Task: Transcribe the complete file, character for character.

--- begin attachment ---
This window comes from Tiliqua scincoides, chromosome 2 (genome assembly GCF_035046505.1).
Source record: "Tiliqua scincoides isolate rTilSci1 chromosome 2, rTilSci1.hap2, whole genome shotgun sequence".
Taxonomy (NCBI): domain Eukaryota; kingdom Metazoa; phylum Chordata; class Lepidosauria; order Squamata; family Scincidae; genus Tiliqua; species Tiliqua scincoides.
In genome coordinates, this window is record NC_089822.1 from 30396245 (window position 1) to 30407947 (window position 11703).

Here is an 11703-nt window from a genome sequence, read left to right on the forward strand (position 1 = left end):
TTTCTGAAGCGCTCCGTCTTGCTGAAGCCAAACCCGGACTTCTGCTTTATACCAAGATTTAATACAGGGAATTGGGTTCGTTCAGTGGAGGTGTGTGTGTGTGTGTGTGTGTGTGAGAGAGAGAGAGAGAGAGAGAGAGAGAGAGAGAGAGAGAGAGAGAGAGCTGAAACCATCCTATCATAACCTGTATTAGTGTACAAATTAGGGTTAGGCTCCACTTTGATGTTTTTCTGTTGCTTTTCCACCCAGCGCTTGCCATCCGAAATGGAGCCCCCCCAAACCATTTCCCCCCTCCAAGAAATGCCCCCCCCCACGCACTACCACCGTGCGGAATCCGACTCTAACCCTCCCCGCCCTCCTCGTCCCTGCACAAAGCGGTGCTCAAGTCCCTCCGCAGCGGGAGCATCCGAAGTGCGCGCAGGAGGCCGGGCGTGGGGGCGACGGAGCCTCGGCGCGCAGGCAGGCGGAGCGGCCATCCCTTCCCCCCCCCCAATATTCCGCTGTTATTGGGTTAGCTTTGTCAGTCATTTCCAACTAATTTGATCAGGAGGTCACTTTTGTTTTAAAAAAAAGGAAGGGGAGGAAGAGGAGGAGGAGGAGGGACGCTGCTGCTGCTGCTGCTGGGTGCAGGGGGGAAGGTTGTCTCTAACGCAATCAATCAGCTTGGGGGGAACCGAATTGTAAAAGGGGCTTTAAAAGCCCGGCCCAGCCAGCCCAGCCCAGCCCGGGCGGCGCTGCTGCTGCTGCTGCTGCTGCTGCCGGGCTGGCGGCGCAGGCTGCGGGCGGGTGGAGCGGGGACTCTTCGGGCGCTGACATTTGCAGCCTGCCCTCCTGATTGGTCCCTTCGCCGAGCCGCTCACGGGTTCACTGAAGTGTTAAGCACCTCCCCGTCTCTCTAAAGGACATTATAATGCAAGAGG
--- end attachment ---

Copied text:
This window comes from Tiliqua scincoides, chromosome 2 (genome assembly GCF_035046505.1).
Source record: "Tiliqua scincoides isolate rTilSci1 chromosome 2, rTilSci1.hap2, whole genome shotgun sequence".
Taxonomy (NCBI): domain Eukaryota; kingdom Metazoa; phylum Chordata; class Lepidosauria; order Squamata; family Scincidae; genus Tiliqua; species Tiliqua scincoides.
In genome coordinates, this window is record NC_089822.1 from 30396245 (window position 1) to 30407947 (window position 11703).

Here is an 11703-nt window from a genome sequence, read left to right on the forward strand (position 1 = left end):
TTTCTGAAGCGCTCCGTCTTGCTGAAGCCAAACCCGGACTTCTGCTTTATACCAAGATTTAATACAGGGAATTGGGTTCGTTCAGTGGAGGTGTGTGTGTGTGTGTGTGTGTGTGAGAGAGAGAGAGAGAGAGAGAGAGAGAGAGAGAGAGAGAGAGAGAGAGCTGAAACCATCCTATCATAACCTGTATTAGTGTACAAATTAGGGTTAGGCTCCACTTTGATGTTTTTCTGTTGCTTTTCCACCCAGCGCTTGCCATCCGAAATGGAGCCCCCCCAAACCATTTCCCCCCTCCAAGAAATGCCCCCCCCCACGCACTACCACCGTGCGGAATCCGACTCTAACCCTCCCCGCCCTCCTCGTCCCTGCACAAAGCGGTGCTCAAGTCCCTCCGCAGCGGGAGCATCCGAAGTGCGCGCAGGAGGCCGGGCGTGGGGGCGACGGAGCCTCGGCGCGCAGGCAGGCGGAGCGGCCATCCCTTCCCCCCCCCCAATATTCCGCTGTTATTGGGTTAGCTTTGTCAGTCATTTCCAACTAATTTGATCAGGAGGTCACTTTTGTTTTAAAAAAAAGGAAGGGGAGGAAGAGGAGGAGGAGGAGGGACGCTGCTGCTGCTGCTGCTGGGTGCAGGGGGGAAGGTTGTCTCTAACGCAATCAATCAGCTTGGGGGGAACCGAATTGTAAAAGGGGCTTTAAAAGCCCGGCCCAGCCAGCCCAGCCCAGCCCGGGCGGCGCTGCTGCTGCTGCTGCTGCTGCTGCCGGGCTGGCGGCGCAGGCTGCGGGCGGGTGGAGCGGGGACTCTTCGGGCGCTGACATTTGCAGCCTGCCCTCCTGATTGGTCCCTTCGCCGAGCCGCTCACGGGTTCACTGAAGTGTTAAGCACCTCCCCGTCTCTCTAAAGGACATTATAATGCAAGAGG